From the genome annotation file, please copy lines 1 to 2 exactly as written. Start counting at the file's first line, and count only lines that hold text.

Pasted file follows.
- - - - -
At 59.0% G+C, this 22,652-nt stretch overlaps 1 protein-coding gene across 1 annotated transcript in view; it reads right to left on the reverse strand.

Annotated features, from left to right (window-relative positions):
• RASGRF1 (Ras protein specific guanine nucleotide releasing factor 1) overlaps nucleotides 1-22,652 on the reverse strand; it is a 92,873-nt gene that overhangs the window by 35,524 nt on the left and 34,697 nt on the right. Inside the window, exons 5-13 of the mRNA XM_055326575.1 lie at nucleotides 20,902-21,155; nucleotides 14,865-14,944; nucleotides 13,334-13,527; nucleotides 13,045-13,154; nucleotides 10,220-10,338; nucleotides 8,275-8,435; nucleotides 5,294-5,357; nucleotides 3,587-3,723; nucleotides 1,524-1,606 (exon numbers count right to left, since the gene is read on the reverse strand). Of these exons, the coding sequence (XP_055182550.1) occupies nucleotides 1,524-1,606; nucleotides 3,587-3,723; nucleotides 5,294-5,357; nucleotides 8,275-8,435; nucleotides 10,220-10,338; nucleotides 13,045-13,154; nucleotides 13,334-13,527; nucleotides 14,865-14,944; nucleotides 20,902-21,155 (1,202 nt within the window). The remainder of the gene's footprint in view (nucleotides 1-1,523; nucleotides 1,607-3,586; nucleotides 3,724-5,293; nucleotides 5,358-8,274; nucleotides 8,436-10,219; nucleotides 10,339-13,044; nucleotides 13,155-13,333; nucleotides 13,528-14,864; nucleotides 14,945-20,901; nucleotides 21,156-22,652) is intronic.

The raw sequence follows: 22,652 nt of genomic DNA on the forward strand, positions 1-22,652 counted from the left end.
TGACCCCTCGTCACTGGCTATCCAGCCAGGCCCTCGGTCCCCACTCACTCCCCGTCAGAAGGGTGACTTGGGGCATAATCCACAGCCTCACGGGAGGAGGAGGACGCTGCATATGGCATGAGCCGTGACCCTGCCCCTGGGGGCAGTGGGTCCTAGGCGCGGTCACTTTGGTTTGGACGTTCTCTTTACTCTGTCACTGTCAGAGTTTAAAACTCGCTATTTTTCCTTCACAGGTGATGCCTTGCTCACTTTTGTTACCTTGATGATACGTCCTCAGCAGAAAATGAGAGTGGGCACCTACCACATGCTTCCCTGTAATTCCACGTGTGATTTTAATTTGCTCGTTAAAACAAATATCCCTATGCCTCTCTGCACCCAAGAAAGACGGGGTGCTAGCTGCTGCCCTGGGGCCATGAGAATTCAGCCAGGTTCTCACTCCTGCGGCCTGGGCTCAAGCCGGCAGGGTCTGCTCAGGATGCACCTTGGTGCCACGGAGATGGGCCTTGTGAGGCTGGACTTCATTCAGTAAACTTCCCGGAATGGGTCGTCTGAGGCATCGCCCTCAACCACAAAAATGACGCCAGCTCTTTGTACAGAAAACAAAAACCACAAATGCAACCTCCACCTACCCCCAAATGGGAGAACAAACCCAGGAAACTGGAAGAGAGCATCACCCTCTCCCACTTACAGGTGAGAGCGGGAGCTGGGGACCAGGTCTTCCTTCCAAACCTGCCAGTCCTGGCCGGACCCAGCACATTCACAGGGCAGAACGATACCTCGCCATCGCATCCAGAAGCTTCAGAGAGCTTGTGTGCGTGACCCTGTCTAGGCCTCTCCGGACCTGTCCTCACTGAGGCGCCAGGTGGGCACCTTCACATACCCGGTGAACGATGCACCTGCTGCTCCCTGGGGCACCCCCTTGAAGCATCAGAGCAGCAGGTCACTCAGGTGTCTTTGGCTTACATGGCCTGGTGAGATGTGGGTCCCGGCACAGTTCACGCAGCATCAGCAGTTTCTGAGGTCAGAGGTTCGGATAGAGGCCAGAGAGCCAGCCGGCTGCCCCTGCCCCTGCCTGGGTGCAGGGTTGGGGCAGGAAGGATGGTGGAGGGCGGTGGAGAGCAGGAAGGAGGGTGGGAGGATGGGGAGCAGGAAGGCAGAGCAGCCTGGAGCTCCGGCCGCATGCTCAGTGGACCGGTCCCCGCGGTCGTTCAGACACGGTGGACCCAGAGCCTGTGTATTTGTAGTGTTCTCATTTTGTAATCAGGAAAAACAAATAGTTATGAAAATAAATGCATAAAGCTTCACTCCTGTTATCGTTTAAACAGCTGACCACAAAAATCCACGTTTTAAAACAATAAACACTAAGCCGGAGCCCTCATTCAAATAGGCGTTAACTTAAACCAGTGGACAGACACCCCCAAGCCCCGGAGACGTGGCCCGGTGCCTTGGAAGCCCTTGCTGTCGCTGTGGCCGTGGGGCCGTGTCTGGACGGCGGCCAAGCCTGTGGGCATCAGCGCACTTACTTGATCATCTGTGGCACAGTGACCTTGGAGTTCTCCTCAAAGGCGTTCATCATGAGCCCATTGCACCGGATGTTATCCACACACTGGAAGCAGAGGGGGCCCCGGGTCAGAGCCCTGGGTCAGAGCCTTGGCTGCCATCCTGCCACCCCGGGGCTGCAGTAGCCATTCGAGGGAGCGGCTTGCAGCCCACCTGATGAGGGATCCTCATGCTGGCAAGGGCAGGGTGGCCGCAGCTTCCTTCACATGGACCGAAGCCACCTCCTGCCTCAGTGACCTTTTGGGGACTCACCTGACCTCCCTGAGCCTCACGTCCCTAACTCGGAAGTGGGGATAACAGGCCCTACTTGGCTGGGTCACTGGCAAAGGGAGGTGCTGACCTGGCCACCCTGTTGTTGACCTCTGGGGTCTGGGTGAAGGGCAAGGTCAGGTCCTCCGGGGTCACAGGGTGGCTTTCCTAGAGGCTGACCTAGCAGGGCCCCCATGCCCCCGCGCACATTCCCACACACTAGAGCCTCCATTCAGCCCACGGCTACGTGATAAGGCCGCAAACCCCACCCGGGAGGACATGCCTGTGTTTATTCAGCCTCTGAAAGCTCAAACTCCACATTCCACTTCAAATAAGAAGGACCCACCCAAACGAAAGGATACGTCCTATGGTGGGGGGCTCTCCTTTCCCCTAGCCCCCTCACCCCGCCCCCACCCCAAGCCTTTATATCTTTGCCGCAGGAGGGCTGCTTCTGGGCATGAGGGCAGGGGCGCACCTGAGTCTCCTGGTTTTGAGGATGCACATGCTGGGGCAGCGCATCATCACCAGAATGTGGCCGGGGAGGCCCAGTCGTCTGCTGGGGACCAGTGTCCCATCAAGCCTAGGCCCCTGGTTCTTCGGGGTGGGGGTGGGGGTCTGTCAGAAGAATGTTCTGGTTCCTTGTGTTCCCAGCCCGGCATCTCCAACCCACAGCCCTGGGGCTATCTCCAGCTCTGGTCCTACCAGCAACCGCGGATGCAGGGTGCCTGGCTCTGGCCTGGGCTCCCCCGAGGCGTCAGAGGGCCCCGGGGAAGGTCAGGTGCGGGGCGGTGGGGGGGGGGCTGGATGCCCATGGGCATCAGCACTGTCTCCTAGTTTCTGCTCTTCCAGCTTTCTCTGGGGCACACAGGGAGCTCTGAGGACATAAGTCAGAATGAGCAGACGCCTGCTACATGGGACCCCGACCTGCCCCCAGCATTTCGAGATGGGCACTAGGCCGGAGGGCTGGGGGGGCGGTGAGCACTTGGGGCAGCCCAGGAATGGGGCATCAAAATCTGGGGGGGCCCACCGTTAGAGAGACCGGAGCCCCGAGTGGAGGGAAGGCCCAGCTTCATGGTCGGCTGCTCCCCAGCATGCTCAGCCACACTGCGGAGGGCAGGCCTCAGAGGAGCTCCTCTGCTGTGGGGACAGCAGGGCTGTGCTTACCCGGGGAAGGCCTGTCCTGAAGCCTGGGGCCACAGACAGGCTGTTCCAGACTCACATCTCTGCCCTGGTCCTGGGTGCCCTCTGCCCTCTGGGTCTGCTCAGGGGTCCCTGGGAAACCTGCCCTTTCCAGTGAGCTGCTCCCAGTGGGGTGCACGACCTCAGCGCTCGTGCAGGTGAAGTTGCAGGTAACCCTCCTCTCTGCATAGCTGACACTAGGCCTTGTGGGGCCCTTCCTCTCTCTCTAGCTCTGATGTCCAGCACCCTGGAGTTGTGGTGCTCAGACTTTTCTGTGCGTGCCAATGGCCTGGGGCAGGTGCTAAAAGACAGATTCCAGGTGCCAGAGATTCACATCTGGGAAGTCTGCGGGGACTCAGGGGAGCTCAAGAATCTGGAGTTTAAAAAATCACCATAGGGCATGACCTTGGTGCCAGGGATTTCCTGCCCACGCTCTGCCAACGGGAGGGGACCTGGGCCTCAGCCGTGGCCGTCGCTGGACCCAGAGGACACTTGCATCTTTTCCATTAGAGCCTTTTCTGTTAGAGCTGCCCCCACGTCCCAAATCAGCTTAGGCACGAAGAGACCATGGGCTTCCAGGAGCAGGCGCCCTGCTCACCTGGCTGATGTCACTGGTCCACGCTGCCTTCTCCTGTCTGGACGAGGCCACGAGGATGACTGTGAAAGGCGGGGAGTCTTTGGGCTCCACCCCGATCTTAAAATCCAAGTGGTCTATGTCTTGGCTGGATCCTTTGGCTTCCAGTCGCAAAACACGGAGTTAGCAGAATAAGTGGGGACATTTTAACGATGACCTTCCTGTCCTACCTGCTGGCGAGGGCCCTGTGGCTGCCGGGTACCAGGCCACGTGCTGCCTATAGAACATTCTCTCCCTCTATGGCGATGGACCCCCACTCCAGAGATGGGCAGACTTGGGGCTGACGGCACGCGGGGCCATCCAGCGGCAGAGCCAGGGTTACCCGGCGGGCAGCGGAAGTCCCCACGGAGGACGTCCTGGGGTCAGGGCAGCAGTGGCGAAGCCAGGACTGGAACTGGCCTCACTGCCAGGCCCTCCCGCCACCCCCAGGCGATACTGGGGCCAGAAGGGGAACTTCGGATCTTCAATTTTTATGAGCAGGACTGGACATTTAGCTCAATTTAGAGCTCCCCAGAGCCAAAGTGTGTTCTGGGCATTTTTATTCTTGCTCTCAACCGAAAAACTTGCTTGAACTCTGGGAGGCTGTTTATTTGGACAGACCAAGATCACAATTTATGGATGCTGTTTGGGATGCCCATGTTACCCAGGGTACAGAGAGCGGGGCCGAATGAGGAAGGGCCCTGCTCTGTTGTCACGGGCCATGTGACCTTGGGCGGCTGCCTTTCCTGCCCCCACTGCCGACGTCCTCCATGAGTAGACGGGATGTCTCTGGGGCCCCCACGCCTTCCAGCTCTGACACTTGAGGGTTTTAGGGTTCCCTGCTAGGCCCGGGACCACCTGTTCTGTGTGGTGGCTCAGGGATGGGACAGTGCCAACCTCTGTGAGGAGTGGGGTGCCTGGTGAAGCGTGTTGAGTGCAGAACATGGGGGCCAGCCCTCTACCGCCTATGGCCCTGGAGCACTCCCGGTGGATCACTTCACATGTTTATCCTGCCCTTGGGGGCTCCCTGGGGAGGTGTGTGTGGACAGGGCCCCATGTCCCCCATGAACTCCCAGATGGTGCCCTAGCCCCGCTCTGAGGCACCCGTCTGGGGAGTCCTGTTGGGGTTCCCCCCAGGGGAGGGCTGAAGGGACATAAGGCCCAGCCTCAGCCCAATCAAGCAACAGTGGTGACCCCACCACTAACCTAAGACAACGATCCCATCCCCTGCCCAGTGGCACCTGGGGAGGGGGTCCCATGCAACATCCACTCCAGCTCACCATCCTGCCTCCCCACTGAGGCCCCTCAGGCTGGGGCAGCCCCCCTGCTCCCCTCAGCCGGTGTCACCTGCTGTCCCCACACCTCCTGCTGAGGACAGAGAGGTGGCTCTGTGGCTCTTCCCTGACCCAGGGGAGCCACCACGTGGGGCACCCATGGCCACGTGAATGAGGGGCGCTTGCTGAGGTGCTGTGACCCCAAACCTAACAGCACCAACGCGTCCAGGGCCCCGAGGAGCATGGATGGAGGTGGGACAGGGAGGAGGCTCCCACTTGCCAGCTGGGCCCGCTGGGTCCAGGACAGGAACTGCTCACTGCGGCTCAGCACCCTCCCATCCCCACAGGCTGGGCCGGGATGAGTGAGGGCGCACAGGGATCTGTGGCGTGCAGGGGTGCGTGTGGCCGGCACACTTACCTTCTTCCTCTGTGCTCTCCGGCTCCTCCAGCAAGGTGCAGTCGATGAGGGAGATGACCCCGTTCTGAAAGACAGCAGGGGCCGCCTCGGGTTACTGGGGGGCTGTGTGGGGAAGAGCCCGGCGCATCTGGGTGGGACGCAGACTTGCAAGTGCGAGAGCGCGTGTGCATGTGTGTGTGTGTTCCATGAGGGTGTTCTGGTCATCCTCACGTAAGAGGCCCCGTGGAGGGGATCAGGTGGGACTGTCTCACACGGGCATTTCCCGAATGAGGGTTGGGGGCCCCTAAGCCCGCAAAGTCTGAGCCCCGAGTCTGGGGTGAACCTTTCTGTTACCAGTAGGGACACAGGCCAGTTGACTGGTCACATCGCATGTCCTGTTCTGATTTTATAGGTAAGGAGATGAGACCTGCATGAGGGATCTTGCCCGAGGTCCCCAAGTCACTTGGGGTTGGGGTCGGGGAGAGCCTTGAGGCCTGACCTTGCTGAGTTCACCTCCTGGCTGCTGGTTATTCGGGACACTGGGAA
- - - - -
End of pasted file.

At 59.0% G+C, this 22,652-nt stretch overlaps 1 protein-coding gene across 1 annotated transcript in view; it reads right to left on the reverse strand.

Annotated features, from left to right (window-relative positions):